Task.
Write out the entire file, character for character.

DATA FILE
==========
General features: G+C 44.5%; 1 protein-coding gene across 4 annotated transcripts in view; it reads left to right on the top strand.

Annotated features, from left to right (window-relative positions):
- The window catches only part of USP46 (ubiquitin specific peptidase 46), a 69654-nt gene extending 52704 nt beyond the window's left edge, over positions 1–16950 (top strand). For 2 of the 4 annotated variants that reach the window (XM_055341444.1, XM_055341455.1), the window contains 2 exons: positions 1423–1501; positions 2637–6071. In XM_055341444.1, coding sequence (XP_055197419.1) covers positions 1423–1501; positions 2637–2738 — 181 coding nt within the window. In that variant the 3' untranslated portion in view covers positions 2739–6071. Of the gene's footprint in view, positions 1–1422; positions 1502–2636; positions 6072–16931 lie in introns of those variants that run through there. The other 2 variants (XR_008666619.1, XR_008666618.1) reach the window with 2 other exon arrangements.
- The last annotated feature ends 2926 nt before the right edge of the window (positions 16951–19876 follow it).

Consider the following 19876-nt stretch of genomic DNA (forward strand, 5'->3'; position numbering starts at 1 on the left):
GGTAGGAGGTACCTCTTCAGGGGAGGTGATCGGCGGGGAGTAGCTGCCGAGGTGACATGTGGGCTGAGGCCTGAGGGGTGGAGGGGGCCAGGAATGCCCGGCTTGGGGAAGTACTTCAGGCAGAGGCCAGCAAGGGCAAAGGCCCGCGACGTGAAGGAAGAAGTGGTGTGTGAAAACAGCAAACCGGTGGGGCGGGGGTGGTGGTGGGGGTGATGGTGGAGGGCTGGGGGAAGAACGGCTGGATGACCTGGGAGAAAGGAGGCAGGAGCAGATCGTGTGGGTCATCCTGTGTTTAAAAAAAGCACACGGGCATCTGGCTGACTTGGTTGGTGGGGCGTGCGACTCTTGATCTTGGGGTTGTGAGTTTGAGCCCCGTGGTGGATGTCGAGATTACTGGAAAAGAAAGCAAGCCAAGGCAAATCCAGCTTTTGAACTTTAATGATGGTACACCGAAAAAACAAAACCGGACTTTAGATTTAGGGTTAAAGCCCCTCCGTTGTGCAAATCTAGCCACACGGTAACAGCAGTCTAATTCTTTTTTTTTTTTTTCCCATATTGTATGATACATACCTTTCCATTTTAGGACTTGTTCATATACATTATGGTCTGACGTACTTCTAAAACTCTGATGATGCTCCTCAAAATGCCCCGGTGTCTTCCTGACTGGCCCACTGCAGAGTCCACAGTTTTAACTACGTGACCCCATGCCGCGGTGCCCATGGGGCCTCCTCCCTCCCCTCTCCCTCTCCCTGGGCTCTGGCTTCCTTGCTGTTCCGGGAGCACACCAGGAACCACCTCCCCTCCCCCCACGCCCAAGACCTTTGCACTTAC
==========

General features: G+C 44.5%; 1 protein-coding gene across 4 annotated transcripts in view; it reads left to right on the top strand.

Annotated features, from left to right (window-relative positions):
- The window catches only part of USP46 (ubiquitin specific peptidase 46), a 69654-nt gene extending 52704 nt beyond the window's left edge, over positions 1–16950 (top strand). For 2 of the 4 annotated variants that reach the window (XM_055341444.1, XM_055341455.1), the window contains 2 exons: positions 1423–1501; positions 2637–6071. In XM_055341444.1, coding sequence (XP_055197419.1) covers positions 1423–1501; positions 2637–2738 — 181 coding nt within the window. In that variant the 3' untranslated portion in view covers positions 2739–6071. Of the gene's footprint in view, positions 1–1422; positions 1502–2636; positions 6072–16931 lie in introns of those variants that run through there. The other 2 variants (XR_008666619.1, XR_008666618.1) reach the window with 2 other exon arrangements.
- The last annotated feature ends 2926 nt before the right edge of the window (positions 16951–19876 follow it).

Consider the following 19876-nt stretch of genomic DNA (forward strand, 5'->3'; position numbering starts at 1 on the left):
GGTAGGAGGTACCTCTTCAGGGGAGGTGATCGGCGGGGAGTAGCTGCCGAGGTGACATGTGGGCTGAGGCCTGAGGGGTGGAGGGGGCCAGGAATGCCCGGCTTGGGGAAGTACTTCAGGCAGAGGCCAGCAAGGGCAAAGGCCCGCGACGTGAAGGAAGAAGTGGTGTGTGAAAACAGCAAACCGGTGGGGCGGGGGTGGTGGTGGGGGTGATGGTGGAGGGCTGGGGGAAGAACGGCTGGATGACCTGGGAGAAAGGAGGCAGGAGCAGATCGTGTGGGTCATCCTGTGTTTAAAAAAAGCACACGGGCATCTGGCTGACTTGGTTGGTGGGGCGTGCGACTCTTGATCTTGGGGTTGTGAGTTTGAGCCCCGTGGTGGATGTCGAGATTACTGGAAAAGAAAGCAAGCCAAGGCAAATCCAGCTTTTGAACTTTAATGATGGTACACCGAAAAAACAAAACCGGACTTTAGATTTAGGGTTAAAGCCCCTCCGTTGTGCAAATCTAGCCACACGGTAACAGCAGTCTAATTCTTTTTTTTTTTTTTCCCATATTGTATGATACATACCTTTCCATTTTAGGACTTGTTCATATACATTATGGTCTGACGTACTTCTAAAACTCTGATGATGCTCCTCAAAATGCCCCGGTGTCTTCCTGACTGGCCCACTGCAGAGTCCACAGTTTTAACTACGTGACCCCATGCCGCGGTGCCCATGGGGCCTCCTCCCTCCCCTCTCCCTCTCCCTGGGCTCTGGCTTCCTTGCTGTTCCGGGAGCACACCAGGAACCACCTCCCCTCCCCCCACGCCCAAGACCTTTGCACTTAC